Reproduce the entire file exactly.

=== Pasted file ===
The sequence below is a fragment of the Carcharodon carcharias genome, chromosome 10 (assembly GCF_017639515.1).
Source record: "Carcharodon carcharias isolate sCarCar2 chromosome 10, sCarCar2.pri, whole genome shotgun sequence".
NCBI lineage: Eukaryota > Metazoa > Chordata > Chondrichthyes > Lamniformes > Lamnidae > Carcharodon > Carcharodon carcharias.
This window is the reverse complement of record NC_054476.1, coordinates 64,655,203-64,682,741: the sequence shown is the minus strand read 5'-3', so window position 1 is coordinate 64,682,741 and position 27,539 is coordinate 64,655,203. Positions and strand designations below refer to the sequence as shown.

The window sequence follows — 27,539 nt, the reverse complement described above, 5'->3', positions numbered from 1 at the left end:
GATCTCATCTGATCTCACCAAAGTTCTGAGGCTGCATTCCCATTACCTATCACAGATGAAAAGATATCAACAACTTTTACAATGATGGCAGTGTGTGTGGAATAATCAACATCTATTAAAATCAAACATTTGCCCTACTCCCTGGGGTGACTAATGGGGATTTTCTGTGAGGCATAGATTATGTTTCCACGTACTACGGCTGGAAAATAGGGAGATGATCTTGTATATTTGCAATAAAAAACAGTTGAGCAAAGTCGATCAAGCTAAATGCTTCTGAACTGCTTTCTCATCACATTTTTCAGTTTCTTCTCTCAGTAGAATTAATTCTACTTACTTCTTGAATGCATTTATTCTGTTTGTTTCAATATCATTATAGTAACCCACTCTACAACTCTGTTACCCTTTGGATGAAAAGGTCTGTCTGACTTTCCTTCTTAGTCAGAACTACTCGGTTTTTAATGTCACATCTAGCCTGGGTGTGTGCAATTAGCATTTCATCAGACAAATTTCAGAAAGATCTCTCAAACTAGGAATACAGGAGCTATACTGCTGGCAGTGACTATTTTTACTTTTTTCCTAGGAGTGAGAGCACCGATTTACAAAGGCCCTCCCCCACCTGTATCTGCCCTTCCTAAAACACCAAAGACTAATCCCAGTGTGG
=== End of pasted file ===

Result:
The sequence below is a fragment of the Carcharodon carcharias genome, chromosome 10 (assembly GCF_017639515.1).
Source record: "Carcharodon carcharias isolate sCarCar2 chromosome 10, sCarCar2.pri, whole genome shotgun sequence".
NCBI lineage: Eukaryota > Metazoa > Chordata > Chondrichthyes > Lamniformes > Lamnidae > Carcharodon > Carcharodon carcharias.
This window is the reverse complement of record NC_054476.1, coordinates 64,655,203-64,682,741: the sequence shown is the minus strand read 5'-3', so window position 1 is coordinate 64,682,741 and position 27,539 is coordinate 64,655,203. Positions and strand designations below refer to the sequence as shown.

The window sequence follows — 27,539 nt, the reverse complement described above, 5'->3', positions numbered from 1 at the left end:
GATCTCATCTGATCTCACCAAAGTTCTGAGGCTGCATTCCCATTACCTATCACAGATGAAAAGATATCAACAACTTTTACAATGATGGCAGTGTGTGTGGAATAATCAACATCTATTAAAATCAAACATTTGCCCTACTCCCTGGGGTGACTAATGGGGATTTTCTGTGAGGCATAGATTATGTTTCCACGTACTACGGCTGGAAAATAGGGAGATGATCTTGTATATTTGCAATAAAAAACAGTTGAGCAAAGTCGATCAAGCTAAATGCTTCTGAACTGCTTTCTCATCACATTTTTCAGTTTCTTCTCTCAGTAGAATTAATTCTACTTACTTCTTGAATGCATTTATTCTGTTTGTTTCAATATCATTATAGTAACCCACTCTACAACTCTGTTACCCTTTGGATGAAAAGGTCTGTCTGACTTTCCTTCTTAGTCAGAACTACTCGGTTTTTAATGTCACATCTAGCCTGGGTGTGTGCAATTAGCATTTCATCAGACAAATTTCAGAAAGATCTCTCAAACTAGGAATACAGGAGCTATACTGCTGGCAGTGACTATTTTTACTTTTTTCCTAGGAGTGAGAGCACCGATTTACAAAGGCCCTCCCCCACCTGTATCTGCCCTTCCTAAAACACCAAAGACTAATCCCAGTGTGG